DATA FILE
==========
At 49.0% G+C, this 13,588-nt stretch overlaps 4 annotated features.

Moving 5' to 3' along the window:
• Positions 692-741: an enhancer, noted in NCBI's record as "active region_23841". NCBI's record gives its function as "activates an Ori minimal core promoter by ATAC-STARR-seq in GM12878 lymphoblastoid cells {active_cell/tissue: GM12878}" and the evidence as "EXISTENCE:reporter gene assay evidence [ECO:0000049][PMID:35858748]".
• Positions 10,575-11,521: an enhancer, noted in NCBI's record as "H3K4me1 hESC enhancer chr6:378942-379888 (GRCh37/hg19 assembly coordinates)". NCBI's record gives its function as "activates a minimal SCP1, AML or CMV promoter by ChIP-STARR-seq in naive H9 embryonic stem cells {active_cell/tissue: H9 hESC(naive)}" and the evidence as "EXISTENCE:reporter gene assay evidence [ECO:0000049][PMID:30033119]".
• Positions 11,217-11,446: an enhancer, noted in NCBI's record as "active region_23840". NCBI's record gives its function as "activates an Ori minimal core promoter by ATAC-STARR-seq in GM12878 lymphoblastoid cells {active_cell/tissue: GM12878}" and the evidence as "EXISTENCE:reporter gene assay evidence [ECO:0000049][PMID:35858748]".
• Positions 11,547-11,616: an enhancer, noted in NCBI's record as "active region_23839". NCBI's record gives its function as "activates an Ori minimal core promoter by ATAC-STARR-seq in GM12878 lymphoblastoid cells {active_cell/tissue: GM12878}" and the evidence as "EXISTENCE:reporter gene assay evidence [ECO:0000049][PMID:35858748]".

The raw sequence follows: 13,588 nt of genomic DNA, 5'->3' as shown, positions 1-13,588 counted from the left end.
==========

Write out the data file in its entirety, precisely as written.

At 49.0% G+C, this 13,588-nt stretch overlaps 4 annotated features.

Moving 5' to 3' along the window:
• Positions 692-741: an enhancer, noted in NCBI's record as "active region_23841". NCBI's record gives its function as "activates an Ori minimal core promoter by ATAC-STARR-seq in GM12878 lymphoblastoid cells {active_cell/tissue: GM12878}" and the evidence as "EXISTENCE:reporter gene assay evidence [ECO:0000049][PMID:35858748]".
• Positions 10,575-11,521: an enhancer, noted in NCBI's record as "H3K4me1 hESC enhancer chr6:378942-379888 (GRCh37/hg19 assembly coordinates)". NCBI's record gives its function as "activates a minimal SCP1, AML or CMV promoter by ChIP-STARR-seq in naive H9 embryonic stem cells {active_cell/tissue: H9 hESC(naive)}" and the evidence as "EXISTENCE:reporter gene assay evidence [ECO:0000049][PMID:30033119]".
• Positions 11,217-11,446: an enhancer, noted in NCBI's record as "active region_23840". NCBI's record gives its function as "activates an Ori minimal core promoter by ATAC-STARR-seq in GM12878 lymphoblastoid cells {active_cell/tissue: GM12878}" and the evidence as "EXISTENCE:reporter gene assay evidence [ECO:0000049][PMID:35858748]".
• Positions 11,547-11,616: an enhancer, noted in NCBI's record as "active region_23839". NCBI's record gives its function as "activates an Ori minimal core promoter by ATAC-STARR-seq in GM12878 lymphoblastoid cells {active_cell/tissue: GM12878}" and the evidence as "EXISTENCE:reporter gene assay evidence [ECO:0000049][PMID:35858748]".

The raw sequence follows: 13,588 nt of genomic DNA, 5'->3' as shown, positions 1-13,588 counted from the left end.